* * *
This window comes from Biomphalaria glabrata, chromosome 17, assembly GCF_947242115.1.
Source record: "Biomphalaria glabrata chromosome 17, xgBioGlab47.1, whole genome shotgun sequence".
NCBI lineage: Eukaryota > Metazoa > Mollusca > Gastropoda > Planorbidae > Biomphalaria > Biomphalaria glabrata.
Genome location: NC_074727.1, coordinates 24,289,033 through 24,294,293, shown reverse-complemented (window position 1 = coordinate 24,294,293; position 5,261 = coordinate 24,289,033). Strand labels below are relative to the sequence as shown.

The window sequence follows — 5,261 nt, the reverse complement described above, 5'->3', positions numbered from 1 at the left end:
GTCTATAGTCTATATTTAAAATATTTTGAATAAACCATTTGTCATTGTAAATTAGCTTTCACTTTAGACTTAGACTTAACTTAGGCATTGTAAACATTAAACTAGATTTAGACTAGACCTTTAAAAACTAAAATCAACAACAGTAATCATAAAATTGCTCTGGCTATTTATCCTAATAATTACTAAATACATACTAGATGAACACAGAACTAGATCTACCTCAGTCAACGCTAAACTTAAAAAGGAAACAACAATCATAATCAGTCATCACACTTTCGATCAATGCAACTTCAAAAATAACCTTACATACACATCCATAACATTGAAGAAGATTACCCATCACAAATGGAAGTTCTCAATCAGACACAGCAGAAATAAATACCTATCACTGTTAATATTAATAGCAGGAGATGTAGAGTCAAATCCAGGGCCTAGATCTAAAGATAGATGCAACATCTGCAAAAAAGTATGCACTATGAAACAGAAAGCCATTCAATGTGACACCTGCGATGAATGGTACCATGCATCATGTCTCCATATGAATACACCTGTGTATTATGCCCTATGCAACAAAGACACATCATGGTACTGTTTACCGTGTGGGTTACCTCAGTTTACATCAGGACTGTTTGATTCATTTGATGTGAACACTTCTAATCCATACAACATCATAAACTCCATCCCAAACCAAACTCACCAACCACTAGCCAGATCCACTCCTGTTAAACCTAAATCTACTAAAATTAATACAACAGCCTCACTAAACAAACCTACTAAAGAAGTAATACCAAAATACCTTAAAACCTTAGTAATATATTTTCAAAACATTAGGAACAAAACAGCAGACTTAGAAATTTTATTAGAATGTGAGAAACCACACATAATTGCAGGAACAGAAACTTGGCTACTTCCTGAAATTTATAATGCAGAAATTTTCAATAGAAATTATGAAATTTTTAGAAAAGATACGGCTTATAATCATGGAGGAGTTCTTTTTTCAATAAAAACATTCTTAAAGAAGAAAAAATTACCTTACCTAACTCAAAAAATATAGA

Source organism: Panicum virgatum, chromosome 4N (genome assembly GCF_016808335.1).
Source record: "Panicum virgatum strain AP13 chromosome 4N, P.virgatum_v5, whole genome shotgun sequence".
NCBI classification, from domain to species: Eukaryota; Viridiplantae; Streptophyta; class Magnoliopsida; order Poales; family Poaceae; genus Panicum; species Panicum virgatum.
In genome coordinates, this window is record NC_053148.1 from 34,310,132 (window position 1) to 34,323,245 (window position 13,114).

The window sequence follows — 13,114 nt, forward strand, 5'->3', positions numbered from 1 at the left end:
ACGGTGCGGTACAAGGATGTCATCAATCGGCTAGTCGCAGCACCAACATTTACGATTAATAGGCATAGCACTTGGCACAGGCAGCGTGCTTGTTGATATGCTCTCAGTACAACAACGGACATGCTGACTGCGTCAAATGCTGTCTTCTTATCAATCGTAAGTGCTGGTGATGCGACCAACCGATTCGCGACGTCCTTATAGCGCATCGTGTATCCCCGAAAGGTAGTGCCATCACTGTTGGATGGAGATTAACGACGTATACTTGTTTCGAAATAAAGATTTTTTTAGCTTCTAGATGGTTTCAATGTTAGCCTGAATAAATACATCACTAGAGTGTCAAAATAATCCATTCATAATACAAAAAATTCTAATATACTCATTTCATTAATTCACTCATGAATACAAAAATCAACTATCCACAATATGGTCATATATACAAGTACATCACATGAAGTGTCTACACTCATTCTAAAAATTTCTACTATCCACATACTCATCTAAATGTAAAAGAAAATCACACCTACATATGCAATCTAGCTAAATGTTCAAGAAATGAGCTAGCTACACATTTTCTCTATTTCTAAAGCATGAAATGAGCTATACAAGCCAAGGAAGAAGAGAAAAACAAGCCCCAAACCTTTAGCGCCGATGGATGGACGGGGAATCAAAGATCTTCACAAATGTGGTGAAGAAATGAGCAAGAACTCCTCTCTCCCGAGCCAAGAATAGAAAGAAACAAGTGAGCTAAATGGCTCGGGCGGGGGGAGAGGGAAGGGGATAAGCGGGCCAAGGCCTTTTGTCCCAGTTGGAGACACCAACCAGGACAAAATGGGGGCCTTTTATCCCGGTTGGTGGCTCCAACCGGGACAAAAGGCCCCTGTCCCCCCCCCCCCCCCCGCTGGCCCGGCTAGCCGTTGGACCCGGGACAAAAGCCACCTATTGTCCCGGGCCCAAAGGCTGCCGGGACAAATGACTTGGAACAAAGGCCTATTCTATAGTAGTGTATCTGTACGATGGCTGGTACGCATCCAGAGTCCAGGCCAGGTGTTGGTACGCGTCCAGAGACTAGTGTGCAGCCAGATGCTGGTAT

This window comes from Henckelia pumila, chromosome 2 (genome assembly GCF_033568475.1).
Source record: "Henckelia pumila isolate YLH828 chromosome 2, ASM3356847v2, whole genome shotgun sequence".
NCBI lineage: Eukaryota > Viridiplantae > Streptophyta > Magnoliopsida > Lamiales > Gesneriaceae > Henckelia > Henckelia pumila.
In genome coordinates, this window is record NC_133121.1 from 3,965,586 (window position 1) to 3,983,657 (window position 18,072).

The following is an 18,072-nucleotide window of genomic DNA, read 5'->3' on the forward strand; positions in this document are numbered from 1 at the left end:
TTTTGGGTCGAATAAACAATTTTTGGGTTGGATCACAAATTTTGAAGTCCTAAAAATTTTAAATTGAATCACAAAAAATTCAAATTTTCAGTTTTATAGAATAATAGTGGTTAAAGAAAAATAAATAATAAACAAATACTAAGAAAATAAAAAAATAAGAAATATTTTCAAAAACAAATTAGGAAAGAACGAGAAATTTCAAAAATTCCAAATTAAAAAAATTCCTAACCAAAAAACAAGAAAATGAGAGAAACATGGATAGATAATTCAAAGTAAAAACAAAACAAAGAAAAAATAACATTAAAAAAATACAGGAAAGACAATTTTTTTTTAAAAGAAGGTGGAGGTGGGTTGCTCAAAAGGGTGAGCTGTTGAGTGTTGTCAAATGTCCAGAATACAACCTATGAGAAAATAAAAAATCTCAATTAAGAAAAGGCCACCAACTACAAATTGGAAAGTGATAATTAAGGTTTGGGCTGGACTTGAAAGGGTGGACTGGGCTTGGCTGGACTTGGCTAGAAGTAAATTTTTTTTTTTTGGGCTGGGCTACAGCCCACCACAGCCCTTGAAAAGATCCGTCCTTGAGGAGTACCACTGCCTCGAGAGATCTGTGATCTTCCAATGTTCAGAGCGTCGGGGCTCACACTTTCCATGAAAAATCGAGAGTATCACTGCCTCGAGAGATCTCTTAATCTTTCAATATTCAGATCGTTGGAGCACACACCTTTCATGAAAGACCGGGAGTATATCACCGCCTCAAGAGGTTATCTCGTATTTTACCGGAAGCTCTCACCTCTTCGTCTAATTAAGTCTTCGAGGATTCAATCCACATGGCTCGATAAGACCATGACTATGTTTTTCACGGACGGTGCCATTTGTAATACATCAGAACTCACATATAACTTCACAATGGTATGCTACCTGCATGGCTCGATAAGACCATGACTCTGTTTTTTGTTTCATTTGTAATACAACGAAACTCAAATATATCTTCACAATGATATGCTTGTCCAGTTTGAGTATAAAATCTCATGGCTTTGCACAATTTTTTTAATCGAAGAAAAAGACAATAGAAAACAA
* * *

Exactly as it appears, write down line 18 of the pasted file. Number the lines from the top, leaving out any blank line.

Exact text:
TTTTGGGTCGAATAAACAATTTTTGGGTTGGATCACAAATTTTGAAGTCCTAAAAATTTTAAATTGAATCACAAAAAATTCAAATTTTCAGTTTTATAGAATAATAGTGGTTAAAGAAAAATAAATAATAAACAAATACTAAGAAAATAAAAAAATAAGAAATATTTTCAAAAACAAATTAGGAAAGAACGAGAAATTTCAAAAATTCCAAATTAAAAAAATTCCTAACCAAAAAACAAGAAAATGAGAGAAACATGGATAGATAATTCAAAGTAAAAACAAAACAAAGAAAAAATAACATTAAAAAAATACAGGAAAGACAATTTTTTTTTAAAAGAAGGTGGAGGTGGGTTGCTCAAAAGGGTGAGCTGTTGAGTGTTGTCAAATGTCCAGAATACAACCTATGAGAAAATAAAAAATCTCAATTAAGAAAAGGCCACCAACTACAAATTGGAAAGTGATAATTAAGGTTTGGGCTGGACTTGAAAGGGTGGACTGGGCTTGGCTGGACTTGGCTAGAAGTAAATTTTTTTTTTTTGGGCTGGGCTACAGCCCACCACAGCCCTTGAAAAGATCCGTCCTTGAGGAGTACCACTGCCTCGAGAGATCTGTGATCTTCCAATGTTCAGAGCGTCGGGGCTCACACTTTCCATGAAAAATCGAGAGTATCACTGCCTCGAGAGATCTCTTAATCTTTCAATATTCAGATCGTTGGAGCACACACCTTTCATGAAAGACCGGGAGTATATCACCGCCTCAAGAGGTTATCTCGTATTTTACCGGAAGCTCTCACCTCTTCGTCTAATTAAGTCTTCGAGGATTCAATCCACATGGCTCGATAAGACCATGACTATGTTTTTCACGGACGGTGCCATTTGTAATACATCAGAACTCACATATAACTTCACAATGGTATGCTACCTGCATGGCTCGATAAGACCATGACTCTGTTTTTTGTTTCATTTGTAATACAACGAAACTCAAATATATCTTCACAATGATATGCTTGTCCAGTTTGAGTATAAAATCTCATGGCTTTGCACAATTTTTTTAATCGAAGAAAAAGACAATAGAAAACAA